Reporter’s notebook

Gearing up for the next stimulus bill

Higher education organizations — including the American Association of Community Colleges — are busy advocating for additional funding through another federal stimulus bill expected from Congress.

In a letter to House and Senate leaders, the State Higher Education Executive Officers Association (SHEEO) said it appreciated the funds anticipated through the recently signed CARES Act, but states and public higher education institutions will need much more as they expect deep budget resulting from less state revenue due to the coronavirus pandemic. The group specifically asked lawmakers for direct grants to governors that are earmarked for public colleges and universities. 

“If states cut higher education funding to fill budget gaps left by the COVID-19 emergency, progress on state goals could come to a halt — or even reverse — at a time when more Americans need education and training beyond high school,” SHEEO wrote. “With nearly three in four students attending public colleges and universities, deep budget cuts stemming from the COVID-19 emergency will leave a lasting mark on the American economy and take the deepest toll on our most vulnerable student populations.”

Many states already underfund public higher education, which has strained institutions, SHEEO said. It noted that financial resource challenges are particularly hard for community colleges and open-access public universities, which educate significant numbers of low-income and first-generation students and students of color.

CUNY’s $3.25M student emergency fund

In New York City, corporate and philanthropic donors are providing a total of $3.25 million in seed funding for a City University of New York (CUNY) emergency fund to help college students facing financial hardships due to the health pandemic.

CUNY, which includes seven community colleges, would provide $500 grants beginning the week of April 20 to eligible students through the fund, which is accepting donations. The Carroll and Milton Petrie Foundation and the James and Judith K. Dimon Foundation each contributed $1 million toward the fund.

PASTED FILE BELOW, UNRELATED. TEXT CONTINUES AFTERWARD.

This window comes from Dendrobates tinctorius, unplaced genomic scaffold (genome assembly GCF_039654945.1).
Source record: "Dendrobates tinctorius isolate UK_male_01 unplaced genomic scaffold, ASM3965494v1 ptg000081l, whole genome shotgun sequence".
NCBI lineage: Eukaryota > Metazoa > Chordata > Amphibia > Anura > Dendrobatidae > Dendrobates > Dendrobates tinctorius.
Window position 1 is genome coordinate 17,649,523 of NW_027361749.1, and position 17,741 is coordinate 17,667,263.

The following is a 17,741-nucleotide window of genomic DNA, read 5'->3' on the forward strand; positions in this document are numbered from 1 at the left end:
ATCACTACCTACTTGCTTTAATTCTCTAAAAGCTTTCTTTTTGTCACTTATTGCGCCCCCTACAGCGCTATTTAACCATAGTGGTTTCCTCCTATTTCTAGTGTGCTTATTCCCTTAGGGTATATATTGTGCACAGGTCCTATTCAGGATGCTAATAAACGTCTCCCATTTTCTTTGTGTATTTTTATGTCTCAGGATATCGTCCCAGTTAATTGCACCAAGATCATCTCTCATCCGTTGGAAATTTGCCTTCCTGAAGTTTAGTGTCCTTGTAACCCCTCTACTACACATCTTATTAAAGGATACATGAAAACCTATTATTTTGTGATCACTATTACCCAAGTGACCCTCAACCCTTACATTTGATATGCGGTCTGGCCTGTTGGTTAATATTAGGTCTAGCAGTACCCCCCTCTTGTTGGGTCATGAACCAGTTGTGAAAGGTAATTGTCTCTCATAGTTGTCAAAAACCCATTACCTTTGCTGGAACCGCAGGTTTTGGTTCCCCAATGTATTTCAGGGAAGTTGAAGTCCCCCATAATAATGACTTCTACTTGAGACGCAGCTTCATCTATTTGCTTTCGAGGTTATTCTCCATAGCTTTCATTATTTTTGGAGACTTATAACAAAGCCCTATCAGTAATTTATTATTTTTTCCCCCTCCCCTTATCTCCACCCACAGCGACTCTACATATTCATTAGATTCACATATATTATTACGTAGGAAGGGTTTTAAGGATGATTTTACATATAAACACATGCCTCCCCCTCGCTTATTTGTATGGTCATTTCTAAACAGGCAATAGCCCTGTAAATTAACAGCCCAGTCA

“The coronavirus pandemic is having a devastating economic impact on many of our students, and this unprecedented emergency fund will provide rapid-response financial support to those who need it most,” said Chancellor Félix V. Matos Rodríguez.

The emergency fund is the latest financial resource CUNY is providing to its most vulnerable students in response to the COVID-19 crisis. For example, about 1,600 CUNY community college students who were issued $400 campus cafeteria food vouchers through a city council pilot will receive money as a payout they can spend anywhere for food. 

Colorado to offer in-state tuition to military members

A new law in Colorado will make all servicemembers, veterans, their spouses and their children under age 22 eligible for in-state tuition. It also covers survivors of deceased servicemembers.

The law applies to the Colorado Community College System (CCCS), which spans 13 colleges. More than 8,000 military-related students attend a CCCS program. Military families move frequently, making in-state tuition residency requirements hard to meet, the system noted.

“We’re grateful to the legislature and the governor for supporting servicemembers and veterans with this meaningful change to make our programs more accessible,” said Chancellor Joe Garcia.

About the Author

Matthew Dembicki
is editor of Community College Daily and serves as publications director for the American Association of Community Colleges.